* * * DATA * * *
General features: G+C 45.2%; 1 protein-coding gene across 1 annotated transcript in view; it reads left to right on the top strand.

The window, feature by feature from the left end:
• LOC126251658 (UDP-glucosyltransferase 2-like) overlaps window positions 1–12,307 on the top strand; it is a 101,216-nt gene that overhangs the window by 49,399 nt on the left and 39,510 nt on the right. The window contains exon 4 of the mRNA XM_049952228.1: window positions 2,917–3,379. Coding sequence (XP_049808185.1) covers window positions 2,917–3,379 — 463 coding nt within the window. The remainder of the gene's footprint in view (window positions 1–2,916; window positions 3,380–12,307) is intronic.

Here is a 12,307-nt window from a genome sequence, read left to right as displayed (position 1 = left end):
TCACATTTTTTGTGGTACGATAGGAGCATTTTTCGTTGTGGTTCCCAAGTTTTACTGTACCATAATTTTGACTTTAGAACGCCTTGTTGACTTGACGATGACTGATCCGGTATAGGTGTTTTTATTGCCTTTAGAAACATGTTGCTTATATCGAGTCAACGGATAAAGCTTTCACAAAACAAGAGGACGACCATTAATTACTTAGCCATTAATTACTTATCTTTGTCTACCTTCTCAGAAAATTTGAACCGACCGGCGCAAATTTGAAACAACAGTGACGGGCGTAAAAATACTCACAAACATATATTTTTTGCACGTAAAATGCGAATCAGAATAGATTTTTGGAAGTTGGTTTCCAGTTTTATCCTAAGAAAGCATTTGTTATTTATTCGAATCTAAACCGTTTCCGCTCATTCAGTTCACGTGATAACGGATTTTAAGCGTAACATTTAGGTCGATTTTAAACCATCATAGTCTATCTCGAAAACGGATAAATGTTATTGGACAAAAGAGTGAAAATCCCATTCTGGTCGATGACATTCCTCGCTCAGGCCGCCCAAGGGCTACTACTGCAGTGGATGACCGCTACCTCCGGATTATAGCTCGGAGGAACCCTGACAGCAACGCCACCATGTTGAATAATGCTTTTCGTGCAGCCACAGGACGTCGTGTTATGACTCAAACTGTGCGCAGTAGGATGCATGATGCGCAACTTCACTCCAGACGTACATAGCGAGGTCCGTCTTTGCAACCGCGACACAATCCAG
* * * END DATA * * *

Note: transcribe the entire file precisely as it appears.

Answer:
General features: G+C 45.2%; 1 protein-coding gene across 1 annotated transcript in view; it reads left to right on the top strand.

The window, feature by feature from the left end:
• LOC126251658 (UDP-glucosyltransferase 2-like) overlaps window positions 1–12,307 on the top strand; it is a 101,216-nt gene that overhangs the window by 49,399 nt on the left and 39,510 nt on the right. The window contains exon 4 of the mRNA XM_049952228.1: window positions 2,917–3,379. Coding sequence (XP_049808185.1) covers window positions 2,917–3,379 — 463 coding nt within the window. The remainder of the gene's footprint in view (window positions 1–2,916; window positions 3,380–12,307) is intronic.

Here is a 12,307-nt window from a genome sequence, read left to right as displayed (position 1 = left end):
TCACATTTTTTGTGGTACGATAGGAGCATTTTTCGTTGTGGTTCCCAAGTTTTACTGTACCATAATTTTGACTTTAGAACGCCTTGTTGACTTGACGATGACTGATCCGGTATAGGTGTTTTTATTGCCTTTAGAAACATGTTGCTTATATCGAGTCAACGGATAAAGCTTTCACAAAACAAGAGGACGACCATTAATTACTTAGCCATTAATTACTTATCTTTGTCTACCTTCTCAGAAAATTTGAACCGACCGGCGCAAATTTGAAACAACAGTGACGGGCGTAAAAATACTCACAAACATATATTTTTTGCACGTAAAATGCGAATCAGAATAGATTTTTGGAAGTTGGTTTCCAGTTTTATCCTAAGAAAGCATTTGTTATTTATTCGAATCTAAACCGTTTCCGCTCATTCAGTTCACGTGATAACGGATTTTAAGCGTAACATTTAGGTCGATTTTAAACCATCATAGTCTATCTCGAAAACGGATAAATGTTATTGGACAAAAGAGTGAAAATCCCATTCTGGTCGATGACATTCCTCGCTCAGGCCGCCCAAGGGCTACTACTGCAGTGGATGACCGCTACCTCCGGATTATAGCTCGGAGGAACCCTGACAGCAACGCCACCATGTTGAATAATGCTTTTCGTGCAGCCACAGGACGTCGTGTTATGACTCAAACTGTGCGCAGTAGGATGCATGATGCGCAACTTCACTCCAGACGTACATAGCGAGGTCCGTCTTTGCAACCGCGACACAATCCAG